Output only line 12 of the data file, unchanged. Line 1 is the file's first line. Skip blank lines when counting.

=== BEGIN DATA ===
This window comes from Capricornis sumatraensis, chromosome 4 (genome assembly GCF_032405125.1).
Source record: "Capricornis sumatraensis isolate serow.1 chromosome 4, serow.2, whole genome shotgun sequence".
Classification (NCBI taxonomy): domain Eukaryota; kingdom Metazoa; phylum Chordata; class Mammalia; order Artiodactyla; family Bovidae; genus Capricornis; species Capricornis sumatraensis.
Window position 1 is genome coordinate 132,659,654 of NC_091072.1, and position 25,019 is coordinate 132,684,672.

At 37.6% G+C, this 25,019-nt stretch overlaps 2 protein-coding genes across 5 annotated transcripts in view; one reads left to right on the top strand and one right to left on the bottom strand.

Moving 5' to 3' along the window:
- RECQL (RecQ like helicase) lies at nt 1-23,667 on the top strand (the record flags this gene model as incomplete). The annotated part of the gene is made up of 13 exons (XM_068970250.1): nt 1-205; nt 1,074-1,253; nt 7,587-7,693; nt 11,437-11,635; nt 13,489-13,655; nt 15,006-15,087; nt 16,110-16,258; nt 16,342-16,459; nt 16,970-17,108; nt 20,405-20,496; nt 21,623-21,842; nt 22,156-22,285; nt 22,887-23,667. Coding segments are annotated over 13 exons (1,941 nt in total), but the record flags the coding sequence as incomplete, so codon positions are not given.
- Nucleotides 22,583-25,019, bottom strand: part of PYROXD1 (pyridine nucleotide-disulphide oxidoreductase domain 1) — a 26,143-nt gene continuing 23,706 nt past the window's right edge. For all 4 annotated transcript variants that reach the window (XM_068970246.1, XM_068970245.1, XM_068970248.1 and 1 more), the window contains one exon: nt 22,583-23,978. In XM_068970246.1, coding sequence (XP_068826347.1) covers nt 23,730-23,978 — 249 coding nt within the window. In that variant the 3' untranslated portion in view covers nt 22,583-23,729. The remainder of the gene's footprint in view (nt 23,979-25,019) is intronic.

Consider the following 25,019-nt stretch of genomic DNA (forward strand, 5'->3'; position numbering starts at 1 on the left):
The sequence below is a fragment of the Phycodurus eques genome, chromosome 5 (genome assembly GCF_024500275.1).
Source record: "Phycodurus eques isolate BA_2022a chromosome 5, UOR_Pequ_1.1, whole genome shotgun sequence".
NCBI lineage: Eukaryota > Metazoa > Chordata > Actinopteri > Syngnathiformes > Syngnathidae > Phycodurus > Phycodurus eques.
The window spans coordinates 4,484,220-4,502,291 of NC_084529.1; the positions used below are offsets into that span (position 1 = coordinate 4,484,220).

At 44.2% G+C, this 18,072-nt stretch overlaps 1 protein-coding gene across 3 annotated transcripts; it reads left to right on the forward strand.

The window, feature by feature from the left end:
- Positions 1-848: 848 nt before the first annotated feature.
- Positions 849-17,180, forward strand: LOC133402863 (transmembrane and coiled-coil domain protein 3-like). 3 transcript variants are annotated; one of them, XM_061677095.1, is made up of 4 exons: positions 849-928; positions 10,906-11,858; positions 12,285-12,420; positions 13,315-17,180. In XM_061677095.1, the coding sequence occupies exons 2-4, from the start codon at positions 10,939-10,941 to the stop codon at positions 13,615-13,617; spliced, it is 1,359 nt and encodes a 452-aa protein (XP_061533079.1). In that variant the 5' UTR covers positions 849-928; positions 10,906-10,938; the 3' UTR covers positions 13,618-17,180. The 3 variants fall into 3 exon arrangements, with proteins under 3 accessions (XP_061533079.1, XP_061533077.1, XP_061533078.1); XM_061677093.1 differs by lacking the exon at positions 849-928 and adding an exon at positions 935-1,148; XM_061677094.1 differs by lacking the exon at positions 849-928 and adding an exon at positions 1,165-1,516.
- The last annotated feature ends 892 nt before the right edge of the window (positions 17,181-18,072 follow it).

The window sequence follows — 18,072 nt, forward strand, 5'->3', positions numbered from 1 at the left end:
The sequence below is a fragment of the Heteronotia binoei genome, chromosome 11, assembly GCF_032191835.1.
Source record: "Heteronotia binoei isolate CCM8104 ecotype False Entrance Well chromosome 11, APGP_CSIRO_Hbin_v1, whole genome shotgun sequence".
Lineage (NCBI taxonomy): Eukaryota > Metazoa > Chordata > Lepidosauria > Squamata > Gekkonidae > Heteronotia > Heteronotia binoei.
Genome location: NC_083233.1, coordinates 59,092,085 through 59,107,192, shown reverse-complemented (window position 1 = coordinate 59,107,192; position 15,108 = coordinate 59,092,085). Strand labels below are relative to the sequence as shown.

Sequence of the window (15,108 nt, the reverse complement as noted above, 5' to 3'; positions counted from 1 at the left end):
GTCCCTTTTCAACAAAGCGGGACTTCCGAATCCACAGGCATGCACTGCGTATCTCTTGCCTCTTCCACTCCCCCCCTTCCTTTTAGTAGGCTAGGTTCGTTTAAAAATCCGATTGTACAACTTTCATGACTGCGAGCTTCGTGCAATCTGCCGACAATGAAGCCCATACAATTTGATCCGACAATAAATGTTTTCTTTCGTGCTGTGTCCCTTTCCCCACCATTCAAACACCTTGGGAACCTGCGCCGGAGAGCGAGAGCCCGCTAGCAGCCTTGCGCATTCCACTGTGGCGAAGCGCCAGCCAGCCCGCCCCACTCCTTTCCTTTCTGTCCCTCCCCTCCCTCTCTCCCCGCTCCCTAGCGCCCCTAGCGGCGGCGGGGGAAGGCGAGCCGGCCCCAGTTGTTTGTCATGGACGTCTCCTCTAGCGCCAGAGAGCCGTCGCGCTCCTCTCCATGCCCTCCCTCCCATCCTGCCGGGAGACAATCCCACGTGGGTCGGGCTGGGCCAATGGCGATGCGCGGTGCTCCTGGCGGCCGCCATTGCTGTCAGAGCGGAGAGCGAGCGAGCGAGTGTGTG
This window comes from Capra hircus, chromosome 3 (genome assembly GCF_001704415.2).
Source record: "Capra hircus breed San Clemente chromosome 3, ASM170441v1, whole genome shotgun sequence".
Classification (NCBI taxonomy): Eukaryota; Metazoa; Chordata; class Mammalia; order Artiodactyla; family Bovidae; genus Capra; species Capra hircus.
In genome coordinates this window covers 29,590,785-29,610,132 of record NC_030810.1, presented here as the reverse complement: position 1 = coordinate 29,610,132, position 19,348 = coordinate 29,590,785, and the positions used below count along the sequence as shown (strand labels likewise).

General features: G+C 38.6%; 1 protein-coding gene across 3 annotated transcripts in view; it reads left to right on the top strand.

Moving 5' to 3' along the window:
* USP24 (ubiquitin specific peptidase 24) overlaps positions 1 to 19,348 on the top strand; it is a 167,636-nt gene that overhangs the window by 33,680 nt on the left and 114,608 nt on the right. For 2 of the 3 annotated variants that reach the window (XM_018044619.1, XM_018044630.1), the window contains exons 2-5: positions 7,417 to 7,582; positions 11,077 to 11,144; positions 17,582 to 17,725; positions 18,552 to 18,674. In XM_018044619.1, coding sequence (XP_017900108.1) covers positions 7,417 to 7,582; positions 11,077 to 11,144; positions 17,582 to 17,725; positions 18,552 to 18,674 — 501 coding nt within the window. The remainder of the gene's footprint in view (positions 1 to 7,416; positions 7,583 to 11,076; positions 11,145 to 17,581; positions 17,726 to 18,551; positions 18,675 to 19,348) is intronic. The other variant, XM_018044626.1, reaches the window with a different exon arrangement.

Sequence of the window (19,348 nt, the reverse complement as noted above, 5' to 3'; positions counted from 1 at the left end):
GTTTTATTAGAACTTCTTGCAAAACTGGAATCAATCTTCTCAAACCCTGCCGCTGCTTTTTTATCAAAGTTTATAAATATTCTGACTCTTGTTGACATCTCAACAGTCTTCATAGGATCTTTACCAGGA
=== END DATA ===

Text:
NCBI lineage: Eukaryota > Metazoa > Chordata > Actinopteri > Syngnathiformes > Syngnathidae > Phycodurus > Phycodurus eques.